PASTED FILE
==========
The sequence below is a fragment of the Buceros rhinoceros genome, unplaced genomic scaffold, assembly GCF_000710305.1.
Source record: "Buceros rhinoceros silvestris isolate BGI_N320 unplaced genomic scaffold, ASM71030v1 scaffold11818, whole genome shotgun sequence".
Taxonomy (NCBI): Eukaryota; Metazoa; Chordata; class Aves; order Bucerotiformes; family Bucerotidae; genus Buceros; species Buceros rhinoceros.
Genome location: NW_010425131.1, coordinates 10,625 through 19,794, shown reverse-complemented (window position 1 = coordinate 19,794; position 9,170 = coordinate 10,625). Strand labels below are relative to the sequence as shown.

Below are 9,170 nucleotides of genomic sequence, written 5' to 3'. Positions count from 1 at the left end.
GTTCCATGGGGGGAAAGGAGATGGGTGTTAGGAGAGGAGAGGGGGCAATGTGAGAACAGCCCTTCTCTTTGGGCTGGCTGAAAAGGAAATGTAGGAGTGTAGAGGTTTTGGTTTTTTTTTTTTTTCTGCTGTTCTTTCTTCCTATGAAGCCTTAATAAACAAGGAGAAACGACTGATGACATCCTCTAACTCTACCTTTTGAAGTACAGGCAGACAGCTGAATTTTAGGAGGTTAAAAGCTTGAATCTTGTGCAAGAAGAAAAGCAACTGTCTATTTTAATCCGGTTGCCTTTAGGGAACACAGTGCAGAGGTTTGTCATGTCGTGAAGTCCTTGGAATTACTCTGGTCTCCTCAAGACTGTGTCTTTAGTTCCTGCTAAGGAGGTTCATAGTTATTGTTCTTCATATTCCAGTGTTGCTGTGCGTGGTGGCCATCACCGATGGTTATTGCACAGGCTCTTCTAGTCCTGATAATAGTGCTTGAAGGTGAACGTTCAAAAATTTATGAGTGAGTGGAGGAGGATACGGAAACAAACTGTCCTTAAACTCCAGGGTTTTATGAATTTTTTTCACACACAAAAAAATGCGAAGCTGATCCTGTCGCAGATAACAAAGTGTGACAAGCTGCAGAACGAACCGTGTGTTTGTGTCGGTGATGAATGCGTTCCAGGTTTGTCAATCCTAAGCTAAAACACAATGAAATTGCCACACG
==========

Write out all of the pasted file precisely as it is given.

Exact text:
The sequence below is a fragment of the Buceros rhinoceros genome, unplaced genomic scaffold, assembly GCF_000710305.1.
Source record: "Buceros rhinoceros silvestris isolate BGI_N320 unplaced genomic scaffold, ASM71030v1 scaffold11818, whole genome shotgun sequence".
Taxonomy (NCBI): Eukaryota; Metazoa; Chordata; class Aves; order Bucerotiformes; family Bucerotidae; genus Buceros; species Buceros rhinoceros.
Genome location: NW_010425131.1, coordinates 10,625 through 19,794, shown reverse-complemented (window position 1 = coordinate 19,794; position 9,170 = coordinate 10,625). Strand labels below are relative to the sequence as shown.

Below are 9,170 nucleotides of genomic sequence, written 5' to 3'. Positions count from 1 at the left end.
GTTCCATGGGGGGAAAGGAGATGGGTGTTAGGAGAGGAGAGGGGGCAATGTGAGAACAGCCCTTCTCTTTGGGCTGGCTGAAAAGGAAATGTAGGAGTGTAGAGGTTTTGGTTTTTTTTTTTTTTCTGCTGTTCTTTCTTCCTATGAAGCCTTAATAAACAAGGAGAAACGACTGATGACATCCTCTAACTCTACCTTTTGAAGTACAGGCAGACAGCTGAATTTTAGGAGGTTAAAAGCTTGAATCTTGTGCAAGAAGAAAAGCAACTGTCTATTTTAATCCGGTTGCCTTTAGGGAACACAGTGCAGAGGTTTGTCATGTCGTGAAGTCCTTGGAATTACTCTGGTCTCCTCAAGACTGTGTCTTTAGTTCCTGCTAAGGAGGTTCATAGTTATTGTTCTTCATATTCCAGTGTTGCTGTGCGTGGTGGCCATCACCGATGGTTATTGCACAGGCTCTTCTAGTCCTGATAATAGTGCTTGAAGGTGAACGTTCAAAAATTTATGAGTGAGTGGAGGAGGATACGGAAACAAACTGTCCTTAAACTCCAGGGTTTTATGAATTTTTTTCACACACAAAAAAATGCGAAGCTGATCCTGTCGCAGATAACAAAGTGTGACAAGCTGCAGAACGAACCGTGTGTTTGTGTCGGTGATGAATGCGTTCCAGGTTTGTCAATCCTAAGCTAAAACACAATGAAATTGCCACACG